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Writing a Medical Master's Thesis Paper

Module by: E. Pennington, Robert G. Whiddon, Ph.D.. E-mail the authorsEdited By: E. Pennington, Robert G. Whiddon, Ph.D.

Writing a thesis paper may be part of your Master’s degree requirement for a medical college program. Writing a thesis paper can be a daunting task, especially if you have never written a college paper before. There are many misconceptions students have when writing a thesis paper. A thesis paper is not:

  • An extensive report or revision of published literature.
  • A summary of the facts or findings of a single article or different published sources.
  • An entire collection of multiple quotations of published work from different sources.
  • Based on unsubstantiated or controversial personal opinions or biases alone.

A thesis paper presents an issue and how you feel about that issue. The issue is defended by stating your own opinion in your own words. This makes the thesis paper original and one of a kind. It is your own creation based on your synthesis, analysis and evaluation (Blooms’ Taxonomy levels of learning) of peer-reviewed evidence based data or facts. [1] Peer-reviewed evidence based data or facts help support your opinion or take a stand on the issue on your thesis paper. You must properly reference and cite all peer-reviewed evidence based data or facts to avoid plagiarism in your thesis paper.

Peer-reviewed evidence based data or facts help define the type of research your thesis paper is going to be about. There are three different types of research that can be used for a medical thesis paper: meta-analysis, comparison & contrast or clinical-case. Each type of research is unique and has a different set of requirements.

Meta-analysis is "a quantitative method of combining the results of independent studies (usually drawn from the published literature) and synthesizing summaries and conclusions which may be used to evaluate therapeutic effectiveness, plan new studies, etc., with application chiefly in the areas of research and medicine."[2] Meta-analysis defines a hypothesis or problem about clinical laboratory tests or therapeutic drugs. It requires the collection of various sets of numerical data and results from clinical laboratory tests or human clinical trials. For meta-analysis, the supportive numerical data and results must meet three specific criteria:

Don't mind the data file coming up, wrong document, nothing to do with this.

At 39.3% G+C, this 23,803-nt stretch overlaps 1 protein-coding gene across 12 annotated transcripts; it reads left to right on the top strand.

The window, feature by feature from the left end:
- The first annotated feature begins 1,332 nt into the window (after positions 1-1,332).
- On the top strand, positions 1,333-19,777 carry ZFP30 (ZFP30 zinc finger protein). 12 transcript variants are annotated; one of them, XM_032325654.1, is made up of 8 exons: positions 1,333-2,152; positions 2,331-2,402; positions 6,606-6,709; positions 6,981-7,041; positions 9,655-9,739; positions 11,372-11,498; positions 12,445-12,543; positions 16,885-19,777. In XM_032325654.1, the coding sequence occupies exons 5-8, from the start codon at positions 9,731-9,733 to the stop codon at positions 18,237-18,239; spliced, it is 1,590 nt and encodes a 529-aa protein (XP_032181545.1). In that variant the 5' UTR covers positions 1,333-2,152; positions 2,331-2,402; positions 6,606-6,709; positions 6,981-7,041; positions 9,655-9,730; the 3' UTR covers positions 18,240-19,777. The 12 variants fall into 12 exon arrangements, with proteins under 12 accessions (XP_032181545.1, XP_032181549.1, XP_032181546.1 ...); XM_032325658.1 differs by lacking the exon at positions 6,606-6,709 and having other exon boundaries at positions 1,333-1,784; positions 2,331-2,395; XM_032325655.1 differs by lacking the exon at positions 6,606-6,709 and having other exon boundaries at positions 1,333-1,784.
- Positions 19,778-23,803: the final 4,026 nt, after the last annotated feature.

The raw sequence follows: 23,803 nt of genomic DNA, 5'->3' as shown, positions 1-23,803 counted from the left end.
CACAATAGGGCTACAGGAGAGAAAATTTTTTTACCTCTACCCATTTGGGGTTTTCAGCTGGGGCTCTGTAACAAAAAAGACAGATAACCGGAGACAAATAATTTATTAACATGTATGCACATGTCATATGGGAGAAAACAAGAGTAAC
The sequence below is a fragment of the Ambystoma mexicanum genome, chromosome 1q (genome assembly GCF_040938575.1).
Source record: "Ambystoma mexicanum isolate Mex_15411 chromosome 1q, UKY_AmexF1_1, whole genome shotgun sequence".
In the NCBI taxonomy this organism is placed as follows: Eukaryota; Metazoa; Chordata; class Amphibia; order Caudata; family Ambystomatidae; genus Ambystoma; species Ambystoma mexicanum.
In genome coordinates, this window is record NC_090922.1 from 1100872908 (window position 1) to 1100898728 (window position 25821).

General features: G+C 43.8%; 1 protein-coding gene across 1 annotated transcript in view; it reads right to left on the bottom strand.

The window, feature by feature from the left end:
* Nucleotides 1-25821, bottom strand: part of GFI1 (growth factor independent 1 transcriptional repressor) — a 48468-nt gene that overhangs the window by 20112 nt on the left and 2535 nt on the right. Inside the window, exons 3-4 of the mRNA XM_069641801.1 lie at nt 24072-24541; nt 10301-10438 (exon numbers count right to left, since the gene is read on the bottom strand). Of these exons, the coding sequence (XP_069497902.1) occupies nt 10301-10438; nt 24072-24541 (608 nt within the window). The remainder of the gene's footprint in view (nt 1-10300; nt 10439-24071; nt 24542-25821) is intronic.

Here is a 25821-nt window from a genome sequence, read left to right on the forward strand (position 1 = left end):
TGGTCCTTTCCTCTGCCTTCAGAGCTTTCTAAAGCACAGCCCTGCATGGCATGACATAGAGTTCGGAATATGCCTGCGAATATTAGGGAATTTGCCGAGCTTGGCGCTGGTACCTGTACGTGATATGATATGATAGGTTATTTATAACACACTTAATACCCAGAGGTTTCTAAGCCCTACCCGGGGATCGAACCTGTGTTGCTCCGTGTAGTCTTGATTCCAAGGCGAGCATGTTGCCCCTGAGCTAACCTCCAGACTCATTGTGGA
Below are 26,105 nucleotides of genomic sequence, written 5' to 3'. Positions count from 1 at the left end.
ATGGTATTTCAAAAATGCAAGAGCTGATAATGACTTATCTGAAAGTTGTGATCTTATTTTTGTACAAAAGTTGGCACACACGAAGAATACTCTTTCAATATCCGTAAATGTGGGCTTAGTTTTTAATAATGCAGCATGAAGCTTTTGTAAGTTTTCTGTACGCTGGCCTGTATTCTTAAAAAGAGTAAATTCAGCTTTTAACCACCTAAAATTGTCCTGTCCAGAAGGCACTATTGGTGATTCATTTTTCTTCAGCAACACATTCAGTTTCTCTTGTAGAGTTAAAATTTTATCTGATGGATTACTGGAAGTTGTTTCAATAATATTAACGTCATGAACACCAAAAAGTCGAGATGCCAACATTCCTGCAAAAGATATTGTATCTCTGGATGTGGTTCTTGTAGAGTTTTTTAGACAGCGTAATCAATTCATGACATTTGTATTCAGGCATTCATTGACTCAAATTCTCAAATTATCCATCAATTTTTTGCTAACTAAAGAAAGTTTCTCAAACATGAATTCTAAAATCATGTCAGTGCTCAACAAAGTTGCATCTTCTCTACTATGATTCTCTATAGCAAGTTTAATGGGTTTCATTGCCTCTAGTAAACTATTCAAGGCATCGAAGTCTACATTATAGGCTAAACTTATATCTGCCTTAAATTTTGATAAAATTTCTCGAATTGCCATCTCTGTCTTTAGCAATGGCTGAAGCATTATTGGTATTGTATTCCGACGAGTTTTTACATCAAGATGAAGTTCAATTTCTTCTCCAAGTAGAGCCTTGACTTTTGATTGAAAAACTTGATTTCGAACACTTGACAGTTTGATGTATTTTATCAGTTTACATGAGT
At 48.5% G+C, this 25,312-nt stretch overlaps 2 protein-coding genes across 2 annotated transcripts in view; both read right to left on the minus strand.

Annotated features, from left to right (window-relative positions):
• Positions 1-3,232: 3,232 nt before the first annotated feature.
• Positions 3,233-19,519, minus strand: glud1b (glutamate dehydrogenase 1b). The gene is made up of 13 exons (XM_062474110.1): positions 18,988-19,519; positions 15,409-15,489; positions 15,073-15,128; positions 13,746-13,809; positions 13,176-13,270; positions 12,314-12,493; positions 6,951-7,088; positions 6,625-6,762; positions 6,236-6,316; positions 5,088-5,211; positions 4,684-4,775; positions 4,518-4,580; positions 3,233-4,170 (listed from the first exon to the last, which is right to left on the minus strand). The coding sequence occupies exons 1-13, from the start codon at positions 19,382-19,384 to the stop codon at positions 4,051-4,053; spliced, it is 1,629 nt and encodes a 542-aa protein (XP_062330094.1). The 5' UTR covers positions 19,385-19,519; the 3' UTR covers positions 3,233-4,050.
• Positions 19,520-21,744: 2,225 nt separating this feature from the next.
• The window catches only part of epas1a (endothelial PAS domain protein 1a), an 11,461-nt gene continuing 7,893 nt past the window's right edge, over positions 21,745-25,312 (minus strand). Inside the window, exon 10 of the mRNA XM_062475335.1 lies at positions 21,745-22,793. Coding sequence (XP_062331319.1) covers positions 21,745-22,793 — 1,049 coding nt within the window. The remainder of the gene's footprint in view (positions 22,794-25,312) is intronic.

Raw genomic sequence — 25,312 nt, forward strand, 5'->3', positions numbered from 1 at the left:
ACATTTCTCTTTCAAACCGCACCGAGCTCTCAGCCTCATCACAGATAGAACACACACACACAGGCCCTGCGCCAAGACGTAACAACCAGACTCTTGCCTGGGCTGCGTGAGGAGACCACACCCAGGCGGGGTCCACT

1. Data was collected using similar research methodology or procedures.
  2. Experiments performed were controlled, accurate and reliable.
  3. Data and results are complete and free of personal errors or biases.

The supportive numerical data and results are then mathematically analyzed to validate or confirm the conclusions in support of the hypothesis or problem.

Comparison & contrast presents the benefits, improvements or reliability of two new discoveries in the prevention, diagnosis or treatment of a particular condition or disease. Comparison & contrast compares feature by feature the two new discoveries. It also evaluates the risks and benefits associated with the two new discoveries. Comparison & contrast:

  • Determines which of the two new discoveries is useful or has a better application in the medical field
  • Justifies why this new discovery is a better alternative or option in the prevention, diagnosis or treatment of a specific condition or disease.

A clinical-case aims to analyze and make improvements in patient care or medical practice. This is also known evidence-based medicine or as the acronym PICO. [3] The PICO model has four distinct categories: problem/disorder, intervention, comparison and outcome. [4] Each category has a defined purpose:

  1. The problem/disorder describes a particular disease or condition common to a patient population.
  2. Intervention focuses on new changes, improvements or regulations in the management, diagnosis or treatment of the chosen disease or condition.
  3. Comparison compares feature by feature and outweighs the risks and benefits of the new change, improvement or regulation against a current practice/standard.
  4. The outcome determines and defends the benefits and results seen from the intervention.

Knowing which type of research interests you helps narrow the topic and decide which type of published peer-reviewed evidence based data or facts must be collected to support your opinion.

References:

  1. Truman State University. Levels of Learning: Bloom's Taxonomy in Action. Retrieved on 2011-08-05
  2. National Library of Medicine. Meta-analysis. Retrieved on 2011-08-02.
  3. Thomas Jefferson University. Evidence-Based Medicine: The Well-Built Clinical Question. Retrieved on 2011-08-05
  4. University of Medicine and Dentistry of New Jersey-Camden. Evidence-Based Medicine: The PICO Model. Retrieved on 2011-08-05

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